It should be appreciated that in instances in which the inhalation valve or exhalation valve is disclosed herein as being “closed” or “open,” this is not meant to necessarily refer to an absolute or fully open or fully closed valve (although it may), but rather a relational open or closed valve. In other words, for example, when the exhalation valve is “closed”, this does not mean that it is completely closed to prevent any gas passage therethrough, as shown in FIGS. 1A and 2A. Rather, the exhalation valve may be partially closed, but closed sufficiently to achieve its desired functionality (as shown in FIGS. 1B and 2B). Thus, for example, a “relatively closed” or “relatively open” exhalation valve means a relatively closed position and a comparatively, relatively open position, respectively, as it relates to that particular valve. Similarly, a “closed” or “open” inhalation valve refers to two relative positions of the inhalation valve, wherein one position is relatively closed or relatively open with respect to the other. Thus, the term “relatively closed” as used herein is intended to convey this broad understanding and meaning.

In the inhalation phase, for example, the exhalation valve need not be fully closed, but may be closed only enough to enable a desired pressure to build within conduit assembly 32 and the patient's lungs. Similarly, in the inhalation phase, the inhalation valve need not be fully open, but may be open only enough to draw sufficient gas into conduit assembly 32 and patient's lungs to enable the patient to breath (not shown in the FIGS.). Similarly, in the exhalation phase, the inhalation valve need not be fully closed, but may be partially closed (see FIG. 2B), and the exhalation valve need only be closed sufficiently to maintain a desired profile of pressure in conduit assembly 32 (see FIG. 2B).

In one embodiment, the degree of opening and closing of the exhalation valve and/or inhalation valve is dynamically controlled by controller 52. Specifically, exhalation monitor 58 and/or inhalation monitor 54 can be used to monitor pressure throughout, or periodically during, the inhalation and/or exhalation phase and send a signal to controller 52 to continuously or intermittently send signals to open and/or close exhalation valve 48 and/or inhalation valve to a desired degree, based on a desired pressure to be provided within conduit assembly 32 or desired bleed rate through associated valve 46 and/or 48 at any point in the breathing cycle, or based upon the talking or non-talking mode of operation. In one embodiment, an encoder or any type of transducer can be used to measure the degree of valve opening and send feedback signals back to controller 52.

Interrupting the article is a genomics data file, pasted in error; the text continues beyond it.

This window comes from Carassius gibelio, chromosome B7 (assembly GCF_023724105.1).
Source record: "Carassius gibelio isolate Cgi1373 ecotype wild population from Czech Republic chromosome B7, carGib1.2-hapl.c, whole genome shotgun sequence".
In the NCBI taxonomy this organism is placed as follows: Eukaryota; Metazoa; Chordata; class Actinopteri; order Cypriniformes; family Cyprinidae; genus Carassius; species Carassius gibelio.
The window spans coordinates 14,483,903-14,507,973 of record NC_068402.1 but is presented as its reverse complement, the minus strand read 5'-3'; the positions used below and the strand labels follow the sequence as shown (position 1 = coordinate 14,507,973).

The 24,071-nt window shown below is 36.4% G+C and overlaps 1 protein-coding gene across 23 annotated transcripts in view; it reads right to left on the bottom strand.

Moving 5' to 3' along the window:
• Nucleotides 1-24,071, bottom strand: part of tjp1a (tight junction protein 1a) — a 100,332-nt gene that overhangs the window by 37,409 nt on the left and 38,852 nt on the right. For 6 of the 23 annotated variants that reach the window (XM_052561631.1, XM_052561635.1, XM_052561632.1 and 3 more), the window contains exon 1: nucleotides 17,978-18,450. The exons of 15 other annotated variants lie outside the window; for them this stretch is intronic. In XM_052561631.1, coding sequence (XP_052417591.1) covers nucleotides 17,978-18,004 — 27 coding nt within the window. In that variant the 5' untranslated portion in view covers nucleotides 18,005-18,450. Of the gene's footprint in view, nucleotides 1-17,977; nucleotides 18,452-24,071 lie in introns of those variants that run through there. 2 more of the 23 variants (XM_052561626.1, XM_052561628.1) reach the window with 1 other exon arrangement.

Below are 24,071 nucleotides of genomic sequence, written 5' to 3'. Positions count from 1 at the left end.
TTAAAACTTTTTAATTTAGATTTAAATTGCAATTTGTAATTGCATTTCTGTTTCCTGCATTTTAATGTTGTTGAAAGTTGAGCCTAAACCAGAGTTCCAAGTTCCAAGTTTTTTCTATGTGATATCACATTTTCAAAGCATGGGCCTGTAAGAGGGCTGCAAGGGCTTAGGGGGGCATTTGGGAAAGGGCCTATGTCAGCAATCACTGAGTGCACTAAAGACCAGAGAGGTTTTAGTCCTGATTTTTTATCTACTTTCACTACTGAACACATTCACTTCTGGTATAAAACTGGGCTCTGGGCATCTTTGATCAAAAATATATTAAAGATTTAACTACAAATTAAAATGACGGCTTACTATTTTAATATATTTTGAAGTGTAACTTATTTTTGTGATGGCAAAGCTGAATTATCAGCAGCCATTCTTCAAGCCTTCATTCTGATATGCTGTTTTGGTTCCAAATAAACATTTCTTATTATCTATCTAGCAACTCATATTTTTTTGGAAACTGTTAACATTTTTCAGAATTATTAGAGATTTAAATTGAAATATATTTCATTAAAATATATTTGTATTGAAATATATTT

In one embodiment, during the inhalation phase, exhalation valve 48 is relatively closed (i.e., closed sufficiently to allow a desired amount of breathable gas to be provided to the patient), but may be only partially closed so as to be able to bleed excess gas (e.g. between about 3 to 7 liters per minute) through outlet port 62 (see FIG. 1B). In addition, inhalation valve 46 may be fully open or partially open, but in any event, relatively open in comparison when it is in the closed or relatively closed positions.

In one embodiment, during the exhalation phase, the exhalation valve and the inhalation valves are relatively closed, but one or both valves can be partially closed (see FIG. 2B) to control the level or pressure in conduit assembly 32. For example, in one embodiment it may be desirable to maintain the pressure in conduit assembly 32 above a specified threshold, such as, in one embodiment, 5 centimeters of water. Such control is often referred to as positive and expiratory pressure (PEEP), which can be used in the present invention, and as disclosed in U.S. Pat. No. 6,823,866, hereby incorporated by reference in its entirety. This method can be used to keep pressure within conduit assembly 32 above a certain level to keep the patient's airway open and/or enhance the patient's ability to speak.

It will be noted that while there is no flow through the communicating inhalation and exhalation passages 36 and 38 when valves 46 and 48 are closed in the exhalation phase, the communication provided by endotracheal tube 16 is such that passages 36 and 38 reflect the airway pressure during the exhalation phase just as they do during the inhalation phase.

In one embodiment controller 52 may be a programmable microprocessor and, as noted above, serves to control the operation of respiration assembly 40 in providing the repetitive respiration cycles, including control of inhalation assembly 42 and inhalation valve 46 thereof and exhalation assembly 44 and exhalation valve 48 thereof.

Controller 52, in its control of the overall operation of ventilator assembly 14, uses data relating to the measured pressure within the patient's airway as reflected in inhalation and exhalation passages 36 and 38. While the measured data could be obtained from a single monitor, in the illustrated embodiment two monitors are provided, including a inhalation monitor 54 communicated with inhalation passage 36 by suitable tubing 56, and a separate exhalation monitor 58 communicated with exhalation passage 38 by suitable tubing 60. In one embodiment, monitors 54 and 58 use pressure transducers capable of sensing the pressure conditions of the communicating passage and converting the sensed pressure condition into a discrete signal capable of being received and used by controller 52. Controller 52 opens and closes valves 46 and 48 based upon monitor 54 and/or monitor 58, the output of which can be used to detect the phase of respiration that the patient is in. That is, the monitors track the pressure within the patient's lungs throughout the breathing cycle to control opening and closing of valves 46 and 48.